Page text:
37 | 29.1 | 20.7 | CVI, PSSR1, PSSR2, PSSR3, RARS3, REP, SR1, SR3, TVI | 37.5 | 2.07 | 2.56 |

50 | 73.0 | 64.8 | CVI, PSSR1, PSSR2, PSSR3, RARS2, RARS3, REP, SR1, SR3, TVI | 59.0 | 2.41 | 2.09 |

64 | 67.1 | 92.0 | CVI, PSSR1, RARS2, RDVI, REP, SR1, TVI | 60.0 | 3.51 | 2.48 |

78 | 82.1 | 81.8 | CVI, MTCI, PSSR1, PSSR2, PSSR3, RARS2, RARS3, REP, SR1, TVI | 85.0 | 1.56 | 2.95 |

**Figure A1.**RMSE for ground cover retrieval at SU level by applying vegetation index (VI) threshold to the UAV images. Values after VI labels in the graph indicate the median RMSE for the respective index, considering the validation dataset (i.e., four sampling units per acquisition date).

**Table A4.**Vegetation indices (VIs; Table A2) thresholds obtained after optimization for background removal in UAV images. Different values were derived for each acquisition date in order to adapt background removal to crop development and measurement conditions. Results are ordered following the segmentation performance presented in Figure A1.

VI | 37 DAP | 50 DAP | 64 DAP | 78 DAP |
---|---|---|---|---|

NDVI*SR | 0.064 | 0.287 | 0.204 | 0.192 |

OSAVI | 0.493 | 0.679 | 0.647 | 0.623 |

DD | 0.057 | 0.107 | 0.085 | 0.067 |

DVI | 0.202 | 0.342 | 0.259 | 0.269 |

WDVI | 0.182 | 0.340 | 0.252 | 0.253 |

NDVI | 0.620 | 0.779 | 0.828 | 0.783 |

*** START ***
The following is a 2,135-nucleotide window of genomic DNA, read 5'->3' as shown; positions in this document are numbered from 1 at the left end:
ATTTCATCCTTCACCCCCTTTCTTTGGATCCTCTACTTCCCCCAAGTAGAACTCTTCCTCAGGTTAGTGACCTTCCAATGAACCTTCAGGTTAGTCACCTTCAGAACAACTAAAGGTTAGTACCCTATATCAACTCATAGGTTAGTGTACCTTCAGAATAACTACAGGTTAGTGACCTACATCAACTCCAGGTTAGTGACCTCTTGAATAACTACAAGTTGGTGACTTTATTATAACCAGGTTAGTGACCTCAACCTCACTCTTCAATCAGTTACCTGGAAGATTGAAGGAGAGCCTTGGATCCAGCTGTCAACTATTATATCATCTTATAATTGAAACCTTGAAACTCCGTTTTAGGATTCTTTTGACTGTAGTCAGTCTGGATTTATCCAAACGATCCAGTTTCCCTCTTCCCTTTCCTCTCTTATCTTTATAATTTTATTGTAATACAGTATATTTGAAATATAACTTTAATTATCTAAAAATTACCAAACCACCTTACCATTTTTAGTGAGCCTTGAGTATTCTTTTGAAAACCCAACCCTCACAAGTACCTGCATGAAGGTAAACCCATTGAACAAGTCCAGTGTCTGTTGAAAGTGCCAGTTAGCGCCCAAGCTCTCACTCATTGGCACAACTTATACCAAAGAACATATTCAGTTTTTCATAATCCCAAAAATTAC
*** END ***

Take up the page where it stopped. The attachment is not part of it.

PSSR1 | 4.269 | 8.088 | 10.630 | 8.245 |

MSR1 | 2.582 | 3.490 | 3.952 | 3.520 |

PSND | 0.616 | 0.764 | 0.802 | 0.738 |

PSSR2 | 4.214 | 7.491 | 9.114 | 6.637 |

SR1 | 3.384 | 5.893 | 7.863 | 6.186 |

LIC | 0.563 | 0.722 | 0.783 | 0.730 |

OSAVIre | 0.247 | 0.393 | 0.364 | 0.288 |

MTCI | 2.234 | 2.640 | 2.348 | 1.414 |

REP | 712.885 | 719.069 | 720.956 | 718.168 |

Maccioni | 0.717 | 0.740 | 0.712 | 0.601 |

RARS1 | 0.826 | 0.794 | 0.784 | 0.782 |

CIre | 0.925 | 1.673 | 1.694 | 1.052 |

NDRE | 0.316 | 0.455 | 0.458 | 0.345 |

MSR2 | 1.621 | 1.967 | 1.989 | 1.701 |

NDVIre | 0.296 | 0.435 | 0.443 | 0.331 |

RDVI | 1.410 | 1.803 | 2.598 | 2.111 |

RARS2 | 10.172 | 16.311 | 29.685 | 20.889 |

**Figure A2.**Archetypes derived for ground-based (

**b**) and UAV (

**e**) images acquired 78 DAP (color coded from green to red according to average reflectance in the NIR). In the same graphs (

**a**,

**e**) spectra for two pixels selected from a UAV image patch corresponding to T2 (mixed system) are also described (green and red dashed lines with dots). The weighting for reconstruction of these spectra based on the archetypes are described in the radar plots for the ground-based (

**c**) and UAV (

**f**) data. The areas (green and red squares) corresponding to the selected UAV pixels (

**d**) in the ground-based image (

**a**) had their spectra and weights extracted and averaged to represent comparable information to that obtained for UAV data. Colors on (